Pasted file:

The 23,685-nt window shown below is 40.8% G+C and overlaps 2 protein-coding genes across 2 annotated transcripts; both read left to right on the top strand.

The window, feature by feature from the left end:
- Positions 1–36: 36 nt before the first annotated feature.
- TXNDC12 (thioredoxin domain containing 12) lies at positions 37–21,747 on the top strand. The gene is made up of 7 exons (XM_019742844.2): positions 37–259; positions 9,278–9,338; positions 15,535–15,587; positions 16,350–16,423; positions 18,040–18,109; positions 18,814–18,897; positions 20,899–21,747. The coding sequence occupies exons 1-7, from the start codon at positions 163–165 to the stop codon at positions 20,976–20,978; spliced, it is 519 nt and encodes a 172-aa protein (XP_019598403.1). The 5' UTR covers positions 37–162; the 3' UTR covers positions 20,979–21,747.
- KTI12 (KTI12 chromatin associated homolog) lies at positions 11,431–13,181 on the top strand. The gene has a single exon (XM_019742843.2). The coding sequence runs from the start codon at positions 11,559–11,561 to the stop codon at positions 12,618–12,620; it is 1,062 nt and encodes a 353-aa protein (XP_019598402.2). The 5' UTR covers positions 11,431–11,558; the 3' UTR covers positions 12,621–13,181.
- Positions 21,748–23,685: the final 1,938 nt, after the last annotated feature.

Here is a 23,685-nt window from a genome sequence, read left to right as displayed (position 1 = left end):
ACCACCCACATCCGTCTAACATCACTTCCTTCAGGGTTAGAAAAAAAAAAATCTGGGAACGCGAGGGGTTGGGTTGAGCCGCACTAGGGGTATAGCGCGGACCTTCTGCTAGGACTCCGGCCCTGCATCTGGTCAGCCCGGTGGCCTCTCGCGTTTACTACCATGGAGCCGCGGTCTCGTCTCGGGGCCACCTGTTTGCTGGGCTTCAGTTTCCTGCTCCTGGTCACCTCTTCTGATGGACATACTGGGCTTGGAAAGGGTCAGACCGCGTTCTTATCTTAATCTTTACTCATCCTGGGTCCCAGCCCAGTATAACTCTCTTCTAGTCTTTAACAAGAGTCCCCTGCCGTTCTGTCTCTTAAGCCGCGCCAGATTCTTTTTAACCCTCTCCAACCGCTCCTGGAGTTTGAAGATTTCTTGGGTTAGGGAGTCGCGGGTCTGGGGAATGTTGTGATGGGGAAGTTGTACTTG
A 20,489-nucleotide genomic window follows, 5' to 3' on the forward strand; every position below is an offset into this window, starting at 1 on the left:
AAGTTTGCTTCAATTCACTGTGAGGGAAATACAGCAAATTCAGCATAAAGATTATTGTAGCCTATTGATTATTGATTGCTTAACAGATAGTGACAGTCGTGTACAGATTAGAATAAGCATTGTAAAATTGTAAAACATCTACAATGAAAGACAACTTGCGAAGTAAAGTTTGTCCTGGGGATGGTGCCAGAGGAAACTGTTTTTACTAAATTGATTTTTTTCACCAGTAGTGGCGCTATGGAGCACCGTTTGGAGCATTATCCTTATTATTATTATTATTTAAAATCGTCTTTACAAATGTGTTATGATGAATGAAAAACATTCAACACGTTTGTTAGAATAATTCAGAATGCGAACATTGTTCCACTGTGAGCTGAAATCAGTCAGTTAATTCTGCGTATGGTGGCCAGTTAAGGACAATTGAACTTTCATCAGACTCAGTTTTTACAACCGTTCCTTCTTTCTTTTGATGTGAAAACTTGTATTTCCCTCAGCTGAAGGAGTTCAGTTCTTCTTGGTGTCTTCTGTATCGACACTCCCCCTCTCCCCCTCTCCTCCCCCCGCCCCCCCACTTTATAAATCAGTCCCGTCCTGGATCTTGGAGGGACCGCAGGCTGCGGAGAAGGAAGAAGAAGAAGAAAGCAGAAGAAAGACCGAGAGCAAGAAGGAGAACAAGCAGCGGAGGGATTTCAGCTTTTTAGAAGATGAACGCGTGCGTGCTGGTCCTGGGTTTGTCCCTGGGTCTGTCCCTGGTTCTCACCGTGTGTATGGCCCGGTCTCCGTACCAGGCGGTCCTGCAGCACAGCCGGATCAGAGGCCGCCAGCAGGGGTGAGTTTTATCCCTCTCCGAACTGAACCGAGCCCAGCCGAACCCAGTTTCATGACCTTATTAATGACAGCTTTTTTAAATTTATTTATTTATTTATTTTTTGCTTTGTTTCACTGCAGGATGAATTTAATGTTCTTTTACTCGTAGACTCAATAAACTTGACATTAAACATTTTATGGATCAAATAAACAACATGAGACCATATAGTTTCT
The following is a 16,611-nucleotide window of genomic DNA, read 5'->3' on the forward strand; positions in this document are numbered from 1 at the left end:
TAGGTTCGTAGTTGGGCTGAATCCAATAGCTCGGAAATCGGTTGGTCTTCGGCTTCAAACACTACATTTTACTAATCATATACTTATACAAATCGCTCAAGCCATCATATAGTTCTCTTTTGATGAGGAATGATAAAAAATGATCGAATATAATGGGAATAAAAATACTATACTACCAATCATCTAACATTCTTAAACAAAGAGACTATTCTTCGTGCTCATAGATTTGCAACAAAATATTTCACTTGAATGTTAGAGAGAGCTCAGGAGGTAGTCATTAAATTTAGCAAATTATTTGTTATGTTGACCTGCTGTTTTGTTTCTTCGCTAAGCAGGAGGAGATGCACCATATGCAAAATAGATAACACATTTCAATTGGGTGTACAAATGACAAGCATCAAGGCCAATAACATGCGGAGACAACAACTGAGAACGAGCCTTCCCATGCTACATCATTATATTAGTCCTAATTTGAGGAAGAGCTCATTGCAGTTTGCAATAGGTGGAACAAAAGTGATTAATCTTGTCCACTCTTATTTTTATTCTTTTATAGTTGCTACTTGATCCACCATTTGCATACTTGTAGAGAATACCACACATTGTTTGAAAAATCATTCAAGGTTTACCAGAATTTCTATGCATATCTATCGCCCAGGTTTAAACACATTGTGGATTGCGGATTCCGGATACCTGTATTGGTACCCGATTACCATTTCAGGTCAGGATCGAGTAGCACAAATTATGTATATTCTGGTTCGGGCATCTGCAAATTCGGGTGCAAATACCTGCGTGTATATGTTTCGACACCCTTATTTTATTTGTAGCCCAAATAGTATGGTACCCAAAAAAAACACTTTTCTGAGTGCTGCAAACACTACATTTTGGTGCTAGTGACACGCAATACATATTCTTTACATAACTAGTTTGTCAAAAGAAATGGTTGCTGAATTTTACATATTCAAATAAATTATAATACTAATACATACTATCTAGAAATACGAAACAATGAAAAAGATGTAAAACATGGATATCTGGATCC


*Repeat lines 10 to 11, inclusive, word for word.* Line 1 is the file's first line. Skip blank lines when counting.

AAGTTTGCTTCAATTCACTGTGAGGGAAATACAGCAAATTCAGCATAAAGATTATTGTAGCCTATTGATTATTGATTGCTTAACAGATAGTGACAGTCGTGTACAGATTAGAATAAGCATTGTAAAATTGTAAAACATCTACAATGAAAGACAACTTGCGAAGTAAAGTTTGTCCTGGGGATGGTGCCAGAGGAAACTGTTTTTACTAAATTGATTTTTTTCACCAGTAGTGGCGCTATGGAGCACCGTTTGGAGCATTATCCTTATTATTATTATTATTTAAAATCGTCTTTACAAATGTGTTATGATGAATGAAAAACATTCAACACGTTTGTTAGAATAATTCAGAATGCGAACATTGTTCCACTGTGAGCTGAAATCAGTCAGTTAATTCTGCGTATGGTGGCCAGTTAAGGACAATTGAACTTTCATCAGACTCAGTTTTTACAACCGTTCCTTCTTTCTTTTGATGTGAAAACTTGTATTTCCCTCAGCTGAAGGAGTTCAGTTCTTCTTGGTGTCTTCTGTATCGACACTCCCCCTCTCCCCCTCTCCTCCCCCCGCCCCCCCACTTTATAAATCAGTCCCGTCCTGGATCTTGGAGGGACCGCAGGCTGCGGAGAAGGAAGAAGAAGAAGAAAGCAGAAGAAAGACCGAGAGCAAGAAGGAGAACAAGCAGCGGAGGGATTTCAGCTTTTTAGAAGATGAACGCGTGCGTGCTGGTCCTGGGTTTGTCCCTGGGTCTGTCCCTGGTTCTCACCGTGTGTATGGCCCGGTCTCCGTACCAGGCGGTCCTGCAGCACAGCCGGATCAGAGGCCGCCAGCAGGGGTGAGTTTTATCCCTCTCCGAACTGAACCGAGCCCAGCCGAACCCAGTTTCATGACCTTATTAATGACAGCTTTTTTAAATTTATTTATTTATTTATTTTTTGCTTTGTTTCACTGCAGGATGAATTTAATGTTCTTTTACTCGTAGACTCAATAAACTTGACATTAAACATTTTATGGATCAAATAAACAACATGAGACCATATAGTTTCT
The following is a 16,611-nucleotide window of genomic DNA, read 5'->3' on the forward strand; positions in this document are numbered from 1 at the left end: